Detroit Free Press from Detroit, Michigan on August 20, 1980 · Page 42
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Detroit Free Press from Detroit, Michigan · Page 42

Detroit, Michigan
Issue Date:
Wednesday, August 20, 1980
Page 42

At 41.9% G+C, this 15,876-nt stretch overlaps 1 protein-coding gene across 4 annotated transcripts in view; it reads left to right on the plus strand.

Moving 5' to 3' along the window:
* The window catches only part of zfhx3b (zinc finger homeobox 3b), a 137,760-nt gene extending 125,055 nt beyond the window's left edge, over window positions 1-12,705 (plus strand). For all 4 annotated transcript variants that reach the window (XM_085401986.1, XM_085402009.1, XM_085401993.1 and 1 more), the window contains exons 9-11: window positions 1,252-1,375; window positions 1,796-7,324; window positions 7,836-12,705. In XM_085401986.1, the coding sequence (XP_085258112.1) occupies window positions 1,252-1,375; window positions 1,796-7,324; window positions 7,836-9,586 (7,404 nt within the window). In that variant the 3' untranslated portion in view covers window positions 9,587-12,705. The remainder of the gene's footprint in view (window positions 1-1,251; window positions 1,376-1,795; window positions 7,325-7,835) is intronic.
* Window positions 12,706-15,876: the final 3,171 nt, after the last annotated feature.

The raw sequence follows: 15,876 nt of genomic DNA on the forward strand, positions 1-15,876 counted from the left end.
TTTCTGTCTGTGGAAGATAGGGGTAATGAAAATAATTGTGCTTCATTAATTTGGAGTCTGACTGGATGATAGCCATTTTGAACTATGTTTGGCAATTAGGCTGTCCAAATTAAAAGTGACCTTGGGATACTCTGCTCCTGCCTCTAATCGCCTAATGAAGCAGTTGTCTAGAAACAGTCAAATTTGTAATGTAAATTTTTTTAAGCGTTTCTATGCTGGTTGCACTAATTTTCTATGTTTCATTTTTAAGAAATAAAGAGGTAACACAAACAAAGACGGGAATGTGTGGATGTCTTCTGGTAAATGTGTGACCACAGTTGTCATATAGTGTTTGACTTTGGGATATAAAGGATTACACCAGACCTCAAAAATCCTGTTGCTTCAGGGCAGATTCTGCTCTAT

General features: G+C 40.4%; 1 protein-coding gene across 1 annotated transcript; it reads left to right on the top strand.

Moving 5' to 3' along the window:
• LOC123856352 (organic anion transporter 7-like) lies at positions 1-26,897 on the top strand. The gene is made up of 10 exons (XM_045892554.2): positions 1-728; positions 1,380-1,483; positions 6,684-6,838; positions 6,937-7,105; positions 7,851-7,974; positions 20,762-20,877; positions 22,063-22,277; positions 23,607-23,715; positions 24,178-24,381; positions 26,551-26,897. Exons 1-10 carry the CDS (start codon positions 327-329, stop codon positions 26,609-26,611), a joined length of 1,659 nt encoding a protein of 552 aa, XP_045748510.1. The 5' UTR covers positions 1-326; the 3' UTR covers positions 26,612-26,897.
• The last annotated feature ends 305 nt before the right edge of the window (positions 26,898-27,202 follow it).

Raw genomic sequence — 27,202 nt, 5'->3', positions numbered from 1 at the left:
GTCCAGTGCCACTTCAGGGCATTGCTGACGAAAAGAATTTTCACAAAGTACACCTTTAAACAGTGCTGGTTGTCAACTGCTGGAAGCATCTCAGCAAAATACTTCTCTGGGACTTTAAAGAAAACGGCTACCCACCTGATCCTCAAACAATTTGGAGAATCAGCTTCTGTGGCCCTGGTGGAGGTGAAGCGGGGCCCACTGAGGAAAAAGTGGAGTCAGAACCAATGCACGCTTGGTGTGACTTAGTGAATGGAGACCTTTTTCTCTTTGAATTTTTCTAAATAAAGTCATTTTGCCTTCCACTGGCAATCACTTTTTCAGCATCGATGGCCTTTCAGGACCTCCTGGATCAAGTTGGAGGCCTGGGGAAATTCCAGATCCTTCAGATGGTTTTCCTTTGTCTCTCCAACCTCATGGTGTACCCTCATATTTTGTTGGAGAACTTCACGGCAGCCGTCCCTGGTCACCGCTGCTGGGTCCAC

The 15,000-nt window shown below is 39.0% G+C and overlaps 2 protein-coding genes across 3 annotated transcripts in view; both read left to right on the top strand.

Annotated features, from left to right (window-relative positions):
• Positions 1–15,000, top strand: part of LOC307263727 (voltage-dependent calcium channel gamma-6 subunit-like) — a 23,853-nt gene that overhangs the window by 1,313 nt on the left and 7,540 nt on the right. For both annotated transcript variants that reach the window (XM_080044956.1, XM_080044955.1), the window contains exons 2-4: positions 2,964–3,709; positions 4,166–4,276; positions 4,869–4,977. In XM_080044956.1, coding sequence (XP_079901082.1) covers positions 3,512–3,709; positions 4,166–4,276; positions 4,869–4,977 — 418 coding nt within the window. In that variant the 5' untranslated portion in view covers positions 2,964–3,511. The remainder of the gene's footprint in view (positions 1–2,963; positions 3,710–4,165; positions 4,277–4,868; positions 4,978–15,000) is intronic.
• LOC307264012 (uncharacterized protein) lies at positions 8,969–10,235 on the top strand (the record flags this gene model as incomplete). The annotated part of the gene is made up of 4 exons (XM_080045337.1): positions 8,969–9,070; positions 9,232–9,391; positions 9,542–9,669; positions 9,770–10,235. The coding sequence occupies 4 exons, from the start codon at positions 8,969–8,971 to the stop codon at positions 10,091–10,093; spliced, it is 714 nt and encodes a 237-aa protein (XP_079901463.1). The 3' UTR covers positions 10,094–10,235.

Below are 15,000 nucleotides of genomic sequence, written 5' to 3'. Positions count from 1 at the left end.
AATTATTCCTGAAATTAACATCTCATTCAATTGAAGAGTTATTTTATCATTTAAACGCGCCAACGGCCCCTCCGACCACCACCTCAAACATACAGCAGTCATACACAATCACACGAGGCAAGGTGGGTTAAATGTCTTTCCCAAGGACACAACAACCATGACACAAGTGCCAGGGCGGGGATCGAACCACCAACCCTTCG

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Wednesday, Aug. 20, 1980 the scoreboard For the complete sports rundown. Page 4. SPORTS PEOPLE HORSE RACING 00 11-13 I Li DETROIT FREE PRESS ENTERTAINMENT COMICS nicarda's job in danger: Lion kicker Benny Ricardo, who has been a holdout since early in training camp, may have already lost his position to rookie Ed Murray. Details are on page 3D. BED Tigers' Gibson decides to face knife By BRIAN BRAGG Free Press Sports Writer Tiger outfielder Kirk Gibson has agreed, as expected, to undergo surgery on his injured left wrist. Even if successful, the operation will keep him out of action well into the 1981 season. Gibson will go to Mayo Clinic in Rochester, Minn., Wednesday for surgery Friday by orthopedist Dr. James Dobyns, one of the country's foremost experts on the human wrist. The Tigers' orthopedics consultant, Dr. Robert Teitge, who will be in charge of Gibson's rehabilitation program, will also be present. After the surgery to repair torn cartilage, Gibson's left arm will be placed in a cast to immobilize the Outfielder's future remains in doubt repaired area for three months. Then a splint will be placed on the wrist probably for another three months. After the splint is removed, Gibson faces a gradual rehabilitation period to strengthen the arm and regain mobility. A knowledgeable source said Tuesday that this period, which would include throwing baseballs and swinging the bat, could be months. . GIBSON FIRST HURT the wrist June 7 in Milwaukee when he fouled a pitch off the end of his bat, apparently causing the wrist to twist unnaturally. He returned to action sporadically for a few days, but on June 18 he was officially placed on the disabled list. The injured wrist was immobilized in a cast for several weeks, but it was reinjured when Gibson began taking batting practice again early this month. If the surgery is successful and Gibson encounters no further problems, the outfielder might be ready to play again next June, the source said. Doctors still warn, though, that there is no way to predict the eventual success of the operation. Dobyns confirmed the cartilage tear in tests last week, but the surgeon won't know the actual extent of tissue damage until he opens the wrist to visual inspection. "I don't think there's any point in speculating on how this will affect Gibson's baseball career," said one doctor who has been involved in the extensive consultations about the case. "There's no way to know. Whether or not there are arthritic changes is going to make a difference, and no X-ray or arthroscope can show that." Gibson's college football career at Michigan State has led to speculation that he might turn to pro football if the surgery and rehabilitation fail. I ' J' See GIBSON, Page 7D Kirk Gibson rW George J I za llPiiscas Gibson's still big and fleet and gridiron still calls Hey there, Kirk Gibson. Wake up, it's not too late for you, kid. There's room on almost any team and guys are anxious and waiting for you in pro football. Ironic isn't it? that the Michigan State All-America football flanker of 1978 turned to baseball because it was "safer," and now finds his future dark-clouded by a freak wrist injury. He will have innovative surgery Friday, but medics at Mayo Clinic guarantee nothing except that Gibson will miss at least part of the 1981 season. Actually, it means more than that. Even if all goes well, he still has a long wait before returning to the Tiger lineup still not having proved he can hit major league pitching. A talented young guy with multiple skills ought to think about that. I think about it a lot because I always figured Kirk Gibson made a mistake anyway when he chcse baseball over football. He had the certain makings of superstardom in football, and limited, unproven skills in baseball. Others agree. "We'd love to have him," says Russ Thomas, general manager of the Lions. When Jim Campbell hears that, he will scream bloody murder at his old Ohio State classmate. "I haven't talked to Campbell about Gibson recently," says Thomas, "but I used to tease him when Kirk was trying to decide between baseball or football. "When he finally signed with the Tigers, I told Campbell, 'If the kid can't hit a curve, let me know." JJe's still unproven at plate Campbell never let him know. It has yet to be proved whether Gibson can hit a curve or anything .consistently enough to play in the major leagues. The Tigers installed him in center field last spring, as you must know, to mask the shame of their Ron LeFlore trade. Gibson had been drafted by the football St. Louis Cardinals in the spring of 1979, even though the Tigers already had signed him for baseball. Kirk reasoned life is safer, careers longer, in a game where blisters supposedly are the major danger. "The Cardinals had not done their homework," says Thomas. D T. "we knew tnere was no way Russ Thomas . . . . . . . for him to escape his baseball contract, so the Lions didn't draft him." No team bothered to draft Gibson for football last spring either, and now, says Thomas, Kirk is able to sign with any NFL team, if he wants. He would have to be a bit devious to escape his baseball commitment, like refusing surgery and remaining an invalid. The same injury, though, would not particularly handicap him in football. Anybody could use him. Talk about dream pass receivers, Kirk Gibson is one who juices the imagination. Doggone, he just didn't seem to know how great he could be on the professional gridiron. He is far bigger and as fast as any of the flying snatchers of today or any other day. He's 4.5 seconds for the 40-yard sprint, which is incredible for a 230-pounder. When he runs he makes noise, swoosh! . .'. the same sort of sound you make when you cut the air with a golf swing. That's really moving. ' "He has been out of football for two seasons now," says Thomas. "Normally it would be tough for a player to come back with that long a layoff. But because of the position he plays, it wouldn't be difficult." Hf:i:fiSiK&i:3 Final choice is his alon e Gibson watched the Lions whip the Buffalo Bills, 24-17; at the Silverdome Saturday night. He still loves the game and has all anyone needs to play it except, apparently, the willingness to assume its risk. In the final measure, of course, the choice is his alone. But maybe it will give him comfort to know there are people in two games who still want him. You wish him luck, whatever .... There is, finally, one more bit on the Bubba Baker walkout on the Lions. It turns out the giant defensive end has bargained for three different contract agreements, and now insists on his fourth in three years. Russ Thomas now says Bubba had an original two-year contract, signed last summer for a two-year extension through 1982, then last May 9 sought and was granted still another extension through 1983. Now Bubba wants to start all over. How does that line go . . . "Fool me once, shame on you; fool me twice, shame on ... " Good grief, Bubba! ft-- i v m 4S AP Pnoio Aussics ride wind to victory The yacht Australia (right) enjoys a perfect sailing day and a formidable lead over the Swedish entry. Sverige, Monday in semifinal trials to choose a challenger for the America's Cup on Rhode Island Sound. On Tuesday, the French yacht took its third victory over the British 1 2-meter Lionheart in their best-of-seven series. Story on page 6D. Ironic twist Kirk wasn't hurt as gridder By BILL McGRAW Free Press Sports Writer All-American Kirk Gibson, who caught 112 passes in four full seasons as a Michigan State wide receiver, missed only two football games because of one slight injury. "It was kind of a joke with Mr. (Jim) Campbell," recalled Gibson's mother, Barbara, in a reference to the Tigers' general manager. "He said, 'You ought to play base ball, its a safer game.' "Some joke," she added. Gibson, the Tigers' rookie center-fielder, will undergo surgery Friday at the Mayo Clinic in Rochester, Minn., that will require several months of rehabilitation and will force him to miss at least part of next season. But Mrs. Gibson said her son has no plans to switch to a pro football career. "He wants to give (baseball) his best shot," she said. THE IRONY of her 23-year-old son's injury in a semi-contact sport was not lost on Mrs. Gibson Tuesday. She laughed, and said Kirk was "apprehensive, but positive" about the surgery. Gibson could not be reached for comment. "He never had any injuries," Mrs. Gibson said. "Plus, you see, in football, you play over a lot of that stuff. That's why it's bothering him, not being able to play over this." A check of medical files at Michigan State showed Gibson sprained his left ankle after catching a first-quarter pass against Indiana in 1977. He sat out the next two games, and that was the extent of his injuries while at State. "Oh, he had any number of smallish stuff in practice or whatever," a MSU spokesman Kirk Gibson's mother says "He wants to give (baseball) his best shot." "Gibby was a tough, durable athlete. It's unusual for someone to play that much and be hurt so little." said. "Finger, hand, toe, shoulder, back, cramps. But Gibby was a tough, durable athlete. It's unusual for someone to play that much and be hurt so little. He was one of our most prolific pass catchers." Mrs. Gibson also recalled a broken nose Kirk suffered while playing football. "That was a funny story, too," she said. The nose healed when it was smashed again during the game. "He broke it and figured he would get it set at halftime," she said. "He was all primed and ready to go through all this pain. But when the doctor looked at it, he said, 'Well, you must have gotten it hit again because it's realigned.' " GIBSON'S MOST recent baseball injury report was received with interest around the NFL. "I read about it on the UPI wire," Cardinals' vice-president Joe Sullivan said Tuesday. Sullivan drafted Gibson in the seventh round in 1979 and then watched the 6-foot-321 5-pound speedster become a football free-agent this spring because he hadn't signed. "I'm still interested, you're always interested in a good player," he said. "But I feel badly about it. He's a tough son-of-a buck. If it can be done, he'll pull through." Mrs. Gibson said Kirk will return to campus this fall to pursue his degree in physical education at MSU. He has about one year to go, she said. He is also interested in speech, with an eye toward a broadcasting career, she added. "It will keep him occupied," she said, "because the exciting time in East Lansing is when football is going on." 79 CHAMP KH'KS WARWICK HILLS Fought hopes to beat 2d-year slump in Buick By JACK SAYLOR Free Press Sports Writer GRAND BLANC The nomads who follow the sun with the PGA tour began dropping in on Warwick Hills Tuesday to tune up their games for a $250,000 payday this week. Some, like Miller Barber and ex-champion Dave Hill, hadn't seen the place in a long time. Others, like Tom Kite and Bobby Clampett, have never been here before. Another, John Fought, was here just last fall and, oh, boy, is he glad to be back! Fought (rhymes with vote) casts a ballot for Warwick Hills as just about the greatest golf course west of St. Andrew's. And why not? The husky product of Portland, Ore., another in the long line of Brigham Young University shotmakers, came in here as a 25-year-old rookie and won the 1979 Buick-Goodwrench, after a two-hole playoff with Jim Simons. HE ENJOYED it so much he went out to Napa, Calif., the very next week and won another tournament. He banked $ 1 08,427 as a rookie and, wow, what a cupcake! This is easy, a snap, what a life! Ooops. Slips. Fought is now a 26-year-old sophomore. He is a distant 70th mm f " I '"'sNisMi Tom Weiskopf. the 1968 Buick Open winner, is one of five former champs entered in this year's tournament at Warwick Hills, which begins Thursday. on the PGA money list ($44,000, which will just about handle the travel nut) and no wins. "I guess you can call it a sophomore jinx," Fought smiled as he arrived Tuesday afternoon from a Monday pro-am in St. Louis after missing the cut at Westchester. "My problem is and continues to be patience," said the long-hitting six-foot, 190-pounder. "I'm always trying so hard to win or come close I put too much pressure on myself. "I've had some good chances to win the Memorial, Hartford and other places but I shot some bad last rounds. If I hadn't done that, I might have won one by now." FOUGHT WILL find winning a little tougher in this year's BGO. The field is the finest at Warwick since the original Buick Open series ended in 1969. He is only one of five former champions entered. The others are Phil Rodgers ('66), Tom Weiskopf ('68), Hill ('69) and Bobby Cole ('77). Among others in the 156-man field are a passel of former U.S. Open, Masters or PGA champions such as George Archer, Orville Moody, Andy North and Bobby Nichols. Besides Barber and Kite, there are solid campaigners like Rex Caldwell, Tom Purtzer, Bill Kratzert, Ed Sneed, ex-Pine Knobber Tom Shaw, Howard Twitty, Kermit Zarley and Larry Ziegler. But Fought will be in a better frame of mind at Warwick than he has been lately. "I'm really playing pretty good," he said. "Westchester is not one of my favorite golf courses or tournaments, but this is a great course. The BGO opens Wednesday with a pro-am, featuring 50 pros and a diverse collection of amateurs. COACH KiNTKKS 35ih SKASON Plainwell fancies another big year While high school football teams prepare for the fall season, Free Press sports writer Hal Schram is previewing a few dozen Michigan squads. PLAINWELL, Mich. - Perhaps in some future year Jack Streidl won't be ready to answer the football practice bell at Plainwell High, but he told us just Tuesday: "I'm ready for my 35th season here." Streidl, 62, the dean of Michigan high school football coaches, complained of a "poor" season in 1979. "We won only five of nine games. It was my worst season here in 20 years," Streidl said. Football is a way of life in Plainwell, 10 miles north of Kalamazoo. Long ago the field was named after the old coach it's now Streidl Field. In addition to 47 varsity players and 45 junior vartisy players, Streidl had 60 freshmen report to camp this fall. Enthusiasm continues to run high. "Everybody wants to put on the pads and start hitting," says Streidl. Plain-well is a member of the. Wolverine Conference and at one stretch back in the '60s won five titles in a row. There are 24 seniors and 23 juniors on this varsity squad, and Streidl says he'll have a platooned team with about 40 players getting into each game. "I've got an excellent captain this season in Mike Olexia, a nose man on defense and tackle on offense. The quarterback job is really up for grabs with Ron Tran, Aaron Zassau and Steve Buis all having a shot at the position." Streidl says his team has the perfect schedule. "We wind up at home with such traditional rivals as Kalamazoo Hackett and Otsego. If the weatherman is good to us we should have crowds of 5,000 or so for both games." GRAND BLANC A season ago Grand Blanc High featured the state's No. 1 schoolboy quarterback in Steve Smith, now a freshman at the University of Michigan. Smith led the Bobcats to a Big '9' Conference title and a 9-1 season by passing for 26 touchdowns and scoring See STATE BEAT, Page 2D flic state beat ,Caro Grand Blanc Plainwell Free Press Mao bv DOMINIC TRUPIANO